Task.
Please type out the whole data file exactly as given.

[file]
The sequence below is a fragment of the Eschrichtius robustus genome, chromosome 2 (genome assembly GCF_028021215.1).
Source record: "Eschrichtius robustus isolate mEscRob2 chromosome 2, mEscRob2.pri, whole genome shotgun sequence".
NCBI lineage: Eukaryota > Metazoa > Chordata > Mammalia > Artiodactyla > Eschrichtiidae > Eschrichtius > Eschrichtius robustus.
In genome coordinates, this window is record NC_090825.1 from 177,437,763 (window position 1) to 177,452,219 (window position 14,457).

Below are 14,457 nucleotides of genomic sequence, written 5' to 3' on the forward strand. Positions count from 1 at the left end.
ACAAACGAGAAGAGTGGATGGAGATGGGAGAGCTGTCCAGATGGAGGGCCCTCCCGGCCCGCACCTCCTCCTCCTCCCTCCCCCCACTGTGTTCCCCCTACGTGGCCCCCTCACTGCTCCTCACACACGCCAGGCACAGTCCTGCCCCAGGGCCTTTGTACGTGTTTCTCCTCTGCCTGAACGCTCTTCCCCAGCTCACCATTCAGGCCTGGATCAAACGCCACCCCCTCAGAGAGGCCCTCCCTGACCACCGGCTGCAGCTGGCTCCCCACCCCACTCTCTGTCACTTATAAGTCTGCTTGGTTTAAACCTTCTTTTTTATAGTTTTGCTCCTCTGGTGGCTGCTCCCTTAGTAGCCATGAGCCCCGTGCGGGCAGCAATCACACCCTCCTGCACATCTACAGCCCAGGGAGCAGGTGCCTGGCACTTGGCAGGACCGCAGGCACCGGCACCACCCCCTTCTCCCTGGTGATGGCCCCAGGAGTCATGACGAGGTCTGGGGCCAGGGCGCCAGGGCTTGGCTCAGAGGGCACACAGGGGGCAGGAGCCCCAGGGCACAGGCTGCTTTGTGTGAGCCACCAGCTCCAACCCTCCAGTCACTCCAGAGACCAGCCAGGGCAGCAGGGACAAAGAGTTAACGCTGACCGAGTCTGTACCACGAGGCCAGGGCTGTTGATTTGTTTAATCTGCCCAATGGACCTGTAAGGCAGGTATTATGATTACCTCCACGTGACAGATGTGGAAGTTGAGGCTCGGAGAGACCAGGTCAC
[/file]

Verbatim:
The sequence below is a fragment of the Eschrichtius robustus genome, chromosome 2 (genome assembly GCF_028021215.1).
Source record: "Eschrichtius robustus isolate mEscRob2 chromosome 2, mEscRob2.pri, whole genome shotgun sequence".
NCBI lineage: Eukaryota > Metazoa > Chordata > Mammalia > Artiodactyla > Eschrichtiidae > Eschrichtius > Eschrichtius robustus.
In genome coordinates, this window is record NC_090825.1 from 177,437,763 (window position 1) to 177,452,219 (window position 14,457).

Below are 14,457 nucleotides of genomic sequence, written 5' to 3' on the forward strand. Positions count from 1 at the left end.
ACAAACGAGAAGAGTGGATGGAGATGGGAGAGCTGTCCAGATGGAGGGCCCTCCCGGCCCGCACCTCCTCCTCCTCCCTCCCCCCACTGTGTTCCCCCTACGTGGCCCCCTCACTGCTCCTCACACACGCCAGGCACAGTCCTGCCCCAGGGCCTTTGTACGTGTTTCTCCTCTGCCTGAACGCTCTTCCCCAGCTCACCATTCAGGCCTGGATCAAACGCCACCCCCTCAGAGAGGCCCTCCCTGACCACCGGCTGCAGCTGGCTCCCCACCCCACTCTCTGTCACTTATAAGTCTGCTTGGTTTAAACCTTCTTTTTTATAGTTTTGCTCCTCTGGTGGCTGCTCCCTTAGTAGCCATGAGCCCCGTGCGGGCAGCAATCACACCCTCCTGCACATCTACAGCCCAGGGAGCAGGTGCCTGGCACTTGGCAGGACCGCAGGCACCGGCACCACCCCCTTCTCCCTGGTGATGGCCCCAGGAGTCATGACGAGGTCTGGGGCCAGGGCGCCAGGGCTTGGCTCAGAGGGCACACAGGGGGCAGGAGCCCCAGGGCACAGGCTGCTTTGTGTGAGCCACCAGCTCCAACCCTCCAGTCACTCCAGAGACCAGCCAGGGCAGCAGGGACAAAGAGTTAACGCTGACCGAGTCTGTACCACGAGGCCAGGGCTGTTGATTTGTTTAATCTGCCCAATGGACCTGTAAGGCAGGTATTATGATTACCTCCACGTGACAGATGTGGAAGTTGAGGCTCGGAGAGACCAGGTCAC